DOJ vs. AppleI guess I’d forgotten. Now that all the the publishing players have settled, abandoning agency pricing and returning to the wholesale slums, the DOJ/e-book antitrust case, which popped up again in everyone’s news feeds this week, feels a little anticlimactic.

The DOJ, perhaps simply because it’s what it found, or perhaps because there’s no one left to pick on, is framing the last defendant standing, Apple, as the “ringmaster” in the price-fixing suit, according the New York Times.

With the case set to go to trial June 3 in New York (and what a fine note on which to end BEA), I find myself wondering: At this point, to what end? If Apple was, indeed, in the wrong and rounded up a posse of five Big-6 publishers to crank up pricing and stick it to Amazon, then justice must be done. But with the publisher defendants all settling, the rest seems sort of academic. If Apple loses, it could be on the line for big fines and damages, but beyond that, e-book prices have already dropped substantially in the wake of the publisher settlements. If it wins, however, what of the settlements the publishers reached? Apple claims that its bargained-for contracts with the publishers couldn’t be reinstated after “prevailing in court.” Which sounds like the best Apple can hope for is winning, which would be a hollow, expensive victory.

Other than determining Apple’s role in this, is there anything you’re hoping to get out of the looming dog-and-pony show?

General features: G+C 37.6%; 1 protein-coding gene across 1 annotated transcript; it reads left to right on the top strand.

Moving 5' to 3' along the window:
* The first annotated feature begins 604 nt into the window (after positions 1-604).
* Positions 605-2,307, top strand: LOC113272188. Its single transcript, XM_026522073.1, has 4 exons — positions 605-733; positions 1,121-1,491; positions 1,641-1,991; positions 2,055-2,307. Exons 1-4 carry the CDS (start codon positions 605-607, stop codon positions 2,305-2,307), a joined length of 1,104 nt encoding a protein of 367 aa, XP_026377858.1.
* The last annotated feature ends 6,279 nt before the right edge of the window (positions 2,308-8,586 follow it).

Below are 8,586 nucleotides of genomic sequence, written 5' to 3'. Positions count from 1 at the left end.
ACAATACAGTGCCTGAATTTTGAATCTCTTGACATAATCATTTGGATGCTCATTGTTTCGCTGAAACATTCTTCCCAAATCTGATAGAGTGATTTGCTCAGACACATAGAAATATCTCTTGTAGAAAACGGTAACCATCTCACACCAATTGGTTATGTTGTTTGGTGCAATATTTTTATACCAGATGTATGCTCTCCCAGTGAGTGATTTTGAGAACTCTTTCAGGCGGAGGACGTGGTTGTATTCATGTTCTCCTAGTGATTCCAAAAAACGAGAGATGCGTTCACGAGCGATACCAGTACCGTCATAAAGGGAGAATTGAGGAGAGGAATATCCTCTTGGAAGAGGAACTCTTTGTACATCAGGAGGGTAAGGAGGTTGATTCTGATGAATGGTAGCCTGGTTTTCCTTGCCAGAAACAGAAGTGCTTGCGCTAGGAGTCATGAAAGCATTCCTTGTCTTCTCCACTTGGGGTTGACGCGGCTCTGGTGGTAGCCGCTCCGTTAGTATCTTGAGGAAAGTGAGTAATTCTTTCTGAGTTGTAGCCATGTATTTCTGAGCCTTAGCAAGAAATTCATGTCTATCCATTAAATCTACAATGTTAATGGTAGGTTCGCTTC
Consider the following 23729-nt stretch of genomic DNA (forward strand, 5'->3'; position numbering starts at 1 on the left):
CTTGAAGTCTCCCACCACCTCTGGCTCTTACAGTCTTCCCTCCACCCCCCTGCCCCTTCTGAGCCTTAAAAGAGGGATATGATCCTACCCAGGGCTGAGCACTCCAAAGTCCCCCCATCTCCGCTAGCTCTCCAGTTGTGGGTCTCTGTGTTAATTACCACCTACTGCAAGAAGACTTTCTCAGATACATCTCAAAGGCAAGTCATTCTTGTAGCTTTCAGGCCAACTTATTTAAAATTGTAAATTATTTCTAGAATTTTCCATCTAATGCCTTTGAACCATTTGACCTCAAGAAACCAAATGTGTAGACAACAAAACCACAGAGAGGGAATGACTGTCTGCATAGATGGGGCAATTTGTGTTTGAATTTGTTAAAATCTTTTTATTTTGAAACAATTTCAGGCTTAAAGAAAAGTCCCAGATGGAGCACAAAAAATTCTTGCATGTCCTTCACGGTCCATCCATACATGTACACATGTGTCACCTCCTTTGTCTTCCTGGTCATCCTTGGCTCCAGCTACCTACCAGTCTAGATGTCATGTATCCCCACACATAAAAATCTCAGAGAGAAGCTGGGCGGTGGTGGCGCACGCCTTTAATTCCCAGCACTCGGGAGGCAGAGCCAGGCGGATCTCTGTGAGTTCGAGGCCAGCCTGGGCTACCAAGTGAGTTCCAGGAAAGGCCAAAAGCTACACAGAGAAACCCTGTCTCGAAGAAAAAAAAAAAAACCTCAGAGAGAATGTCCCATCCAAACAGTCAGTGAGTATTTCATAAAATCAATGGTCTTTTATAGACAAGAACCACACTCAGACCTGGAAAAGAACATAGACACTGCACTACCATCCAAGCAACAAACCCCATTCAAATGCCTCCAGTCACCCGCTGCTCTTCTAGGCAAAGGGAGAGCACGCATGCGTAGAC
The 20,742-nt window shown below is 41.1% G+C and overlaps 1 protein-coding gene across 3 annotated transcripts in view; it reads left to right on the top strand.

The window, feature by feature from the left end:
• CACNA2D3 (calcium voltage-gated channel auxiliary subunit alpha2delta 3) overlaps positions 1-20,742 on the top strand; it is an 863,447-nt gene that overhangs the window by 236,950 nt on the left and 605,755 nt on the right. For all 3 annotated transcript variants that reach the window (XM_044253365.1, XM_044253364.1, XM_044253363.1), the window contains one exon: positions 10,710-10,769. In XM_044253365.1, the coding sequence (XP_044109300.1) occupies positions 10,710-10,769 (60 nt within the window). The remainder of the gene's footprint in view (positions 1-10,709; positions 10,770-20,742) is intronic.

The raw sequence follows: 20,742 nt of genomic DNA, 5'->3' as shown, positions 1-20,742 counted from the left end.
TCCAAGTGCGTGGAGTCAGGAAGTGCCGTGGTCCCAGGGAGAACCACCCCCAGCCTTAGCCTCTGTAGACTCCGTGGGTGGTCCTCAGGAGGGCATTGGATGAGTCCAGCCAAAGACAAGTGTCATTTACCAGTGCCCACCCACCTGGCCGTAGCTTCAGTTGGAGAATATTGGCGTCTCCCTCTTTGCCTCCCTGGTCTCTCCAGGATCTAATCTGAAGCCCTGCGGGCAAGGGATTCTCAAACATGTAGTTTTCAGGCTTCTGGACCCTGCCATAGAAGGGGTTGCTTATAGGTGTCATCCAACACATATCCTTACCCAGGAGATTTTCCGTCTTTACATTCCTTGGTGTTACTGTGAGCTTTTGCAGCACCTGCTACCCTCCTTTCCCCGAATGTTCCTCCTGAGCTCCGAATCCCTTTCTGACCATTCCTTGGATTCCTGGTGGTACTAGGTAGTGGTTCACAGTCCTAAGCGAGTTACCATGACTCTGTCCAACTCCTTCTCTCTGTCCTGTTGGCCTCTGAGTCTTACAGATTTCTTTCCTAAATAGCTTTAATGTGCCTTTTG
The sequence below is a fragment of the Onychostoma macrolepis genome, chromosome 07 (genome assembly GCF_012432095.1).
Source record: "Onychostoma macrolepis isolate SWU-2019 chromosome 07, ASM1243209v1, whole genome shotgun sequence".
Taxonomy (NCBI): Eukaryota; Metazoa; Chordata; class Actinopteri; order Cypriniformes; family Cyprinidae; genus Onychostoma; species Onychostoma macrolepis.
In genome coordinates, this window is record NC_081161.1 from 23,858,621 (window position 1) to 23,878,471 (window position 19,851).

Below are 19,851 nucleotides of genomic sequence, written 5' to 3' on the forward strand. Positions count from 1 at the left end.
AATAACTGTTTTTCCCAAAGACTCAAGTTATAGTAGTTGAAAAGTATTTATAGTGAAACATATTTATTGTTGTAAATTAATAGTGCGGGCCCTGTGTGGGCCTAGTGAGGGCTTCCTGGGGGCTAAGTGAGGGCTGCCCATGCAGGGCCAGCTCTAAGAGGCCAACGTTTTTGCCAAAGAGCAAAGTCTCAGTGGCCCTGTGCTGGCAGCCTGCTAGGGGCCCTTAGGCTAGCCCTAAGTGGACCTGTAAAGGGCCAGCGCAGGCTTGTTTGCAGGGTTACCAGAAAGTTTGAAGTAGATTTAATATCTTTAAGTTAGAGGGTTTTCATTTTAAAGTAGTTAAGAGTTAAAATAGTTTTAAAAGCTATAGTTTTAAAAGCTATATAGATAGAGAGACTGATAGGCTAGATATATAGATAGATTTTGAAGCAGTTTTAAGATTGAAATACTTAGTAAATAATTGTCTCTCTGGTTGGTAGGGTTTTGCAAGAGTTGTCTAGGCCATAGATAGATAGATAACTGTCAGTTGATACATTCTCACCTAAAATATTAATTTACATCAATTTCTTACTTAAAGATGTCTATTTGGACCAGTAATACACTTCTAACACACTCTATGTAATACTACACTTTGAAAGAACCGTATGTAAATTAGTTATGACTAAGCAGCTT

* This article originally appeared on the website of Book Business magazine, a TeleRead sister publication.


  1. What’s in it for Apple? Not having to pay an even more expensive fine and face sanctions, perhaps? Depending on what sanctions the DoJ deems appropriate if Apple loses, paying the lawyers might actually be the better strategic option. After all, if it’s just a matter of money, Apple has more money than God. But being legally required to operate its stores in certain ways could be damaging in the longer term.

  2. I remember being a massive advocate and participant in the $9.99 boycott. There were many who advocated that we let the market forces play out naturally, but thankfully we did not. It all has the feel of lemmings being led to the edge of the precipice. Apple may very well have colluded to drive price points higher, which left readers with little other option, than to retaliate.

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